A digital twin is a digital representation of something that exists in the physical world (be it a building, a factory, a power plant, or a city) and, in addition, can be dynamically linked to the real thing through the use of sensors that collect real-time data. This dynamic link to the real thing differentiates digital twins from the digital models created by BIM software—enhancing those models with live operational data.
Since a digital twin is a dynamic digital reflection of its physical self, it possesses operational and behavioral awareness. This enables the digital twin to be used in countless ways, such as tracking construction progress, monitoring operations, diagnosing problems, simulating performance, and optimizing processes.
Structured data requirements from the investor are crucial for the development of a digital twin. Currently project teams spend a lot of time putting data into files that unfortunately isn’t useful during the project development or ultimately to the owner; sometimes it is wrong, at other times too little, or in other cases an overload of unnecessary data. At the handover phase, unstructured data can leave owner/operators with siloed data and systems, inaccurate information, and poor insight into the performance of a facility. Data standards such as ISO 19650 directly target this problem that at a simple level require an appreciation of the asset data lifecycle that starts with defining the need in order to allow for correct data preparation.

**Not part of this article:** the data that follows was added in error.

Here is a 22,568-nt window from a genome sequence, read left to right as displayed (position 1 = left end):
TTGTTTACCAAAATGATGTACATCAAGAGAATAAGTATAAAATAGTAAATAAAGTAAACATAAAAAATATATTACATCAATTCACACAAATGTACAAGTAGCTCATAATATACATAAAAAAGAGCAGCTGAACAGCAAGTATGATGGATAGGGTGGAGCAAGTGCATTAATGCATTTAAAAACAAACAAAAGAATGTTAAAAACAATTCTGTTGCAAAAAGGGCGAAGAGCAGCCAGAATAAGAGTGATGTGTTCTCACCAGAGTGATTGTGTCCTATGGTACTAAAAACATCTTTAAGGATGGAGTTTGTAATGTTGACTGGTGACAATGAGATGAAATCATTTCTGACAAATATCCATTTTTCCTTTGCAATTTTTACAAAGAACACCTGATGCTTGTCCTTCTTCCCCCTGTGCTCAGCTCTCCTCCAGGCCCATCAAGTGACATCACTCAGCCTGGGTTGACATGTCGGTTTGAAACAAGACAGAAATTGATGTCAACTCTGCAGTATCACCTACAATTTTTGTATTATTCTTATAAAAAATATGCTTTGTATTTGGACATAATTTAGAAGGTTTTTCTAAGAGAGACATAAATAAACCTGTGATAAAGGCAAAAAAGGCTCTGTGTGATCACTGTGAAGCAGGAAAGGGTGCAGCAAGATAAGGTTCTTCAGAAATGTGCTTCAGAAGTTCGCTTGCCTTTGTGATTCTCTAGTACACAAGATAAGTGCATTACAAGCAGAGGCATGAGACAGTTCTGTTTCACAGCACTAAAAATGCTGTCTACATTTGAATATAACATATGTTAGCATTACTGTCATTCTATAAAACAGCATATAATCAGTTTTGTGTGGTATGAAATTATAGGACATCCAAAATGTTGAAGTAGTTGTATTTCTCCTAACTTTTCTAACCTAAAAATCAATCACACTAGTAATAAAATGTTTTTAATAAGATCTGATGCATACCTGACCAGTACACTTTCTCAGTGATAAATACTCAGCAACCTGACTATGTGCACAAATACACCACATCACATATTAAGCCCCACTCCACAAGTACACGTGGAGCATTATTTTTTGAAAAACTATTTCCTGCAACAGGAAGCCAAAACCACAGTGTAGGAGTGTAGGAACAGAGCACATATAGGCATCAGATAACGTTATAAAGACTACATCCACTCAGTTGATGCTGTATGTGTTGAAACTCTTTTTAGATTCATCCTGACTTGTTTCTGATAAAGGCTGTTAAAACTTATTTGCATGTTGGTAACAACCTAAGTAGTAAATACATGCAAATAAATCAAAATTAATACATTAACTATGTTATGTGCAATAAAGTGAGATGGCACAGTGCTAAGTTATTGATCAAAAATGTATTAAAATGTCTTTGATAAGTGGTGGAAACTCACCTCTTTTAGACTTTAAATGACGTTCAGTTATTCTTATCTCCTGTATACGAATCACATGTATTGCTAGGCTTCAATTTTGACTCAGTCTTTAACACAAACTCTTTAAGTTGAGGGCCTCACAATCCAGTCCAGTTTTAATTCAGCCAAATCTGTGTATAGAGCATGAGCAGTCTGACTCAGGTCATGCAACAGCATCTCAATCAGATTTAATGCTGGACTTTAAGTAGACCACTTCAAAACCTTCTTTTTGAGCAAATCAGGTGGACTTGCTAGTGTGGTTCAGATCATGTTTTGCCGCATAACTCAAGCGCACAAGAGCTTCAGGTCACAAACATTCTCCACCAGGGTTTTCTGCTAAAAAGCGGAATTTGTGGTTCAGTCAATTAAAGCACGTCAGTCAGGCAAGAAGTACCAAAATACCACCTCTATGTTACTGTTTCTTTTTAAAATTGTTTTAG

Implementing a project CDE helps ensure that the prepared data and information is managed and flows easily between various teams and project phases, through to completion and handover. An integrated connected data environment can subsequently leverage this approved project data alongside other asset information sources to deliver the foundation of a valuable useable digital twin.
To develop this connected digital twin, investors and their supply chains can appear to be presented with two choices: an off-the-shelf proprietary solution tied to one vendor or the prospect of building a one-off solution with risk of long term support and maintenance challenges. However, this binary perspective is not the case if industry platforms and readily available existing integrations are leveraged to create a flexible custom digital twin.
Autodesk has provided its customer base with the solutions to develop custom data integrations over many years, commencing with a reliable common data environment solution. Many of these project CDEs have subsequently migrated to become functional and beneficial digital twins because of a structured data foundation. Using industry standards, open APIs and a plethora of partner integrations, Autodesk’s Forge Platform, Construction Cloud and recently Tandem enable customers to build the digital twin they need without fear of near term obsolescence or over commitment to one technology approach. Furthermore partnerships with key technology providers such as ESRI and Archibus extend solution options as well as enhancing long term confidence in any developed digital twin.
The promises of digital twins are certainly alluring. Data-rich digital twins have the potential to transform asset management and operations, providing owners new insights to inform their decision-making and planning. Although digital twin technologies and industry practice are still in their youth, it is clear that the ultimate success of digital twins relies on connected, common, and structured data sources based on current information management standards, coupled with adoption of flexible technology platforms that permit modification, enhancement or component exchange as the digital twin evolves, instead of committing up front to one data standard or solution strategy.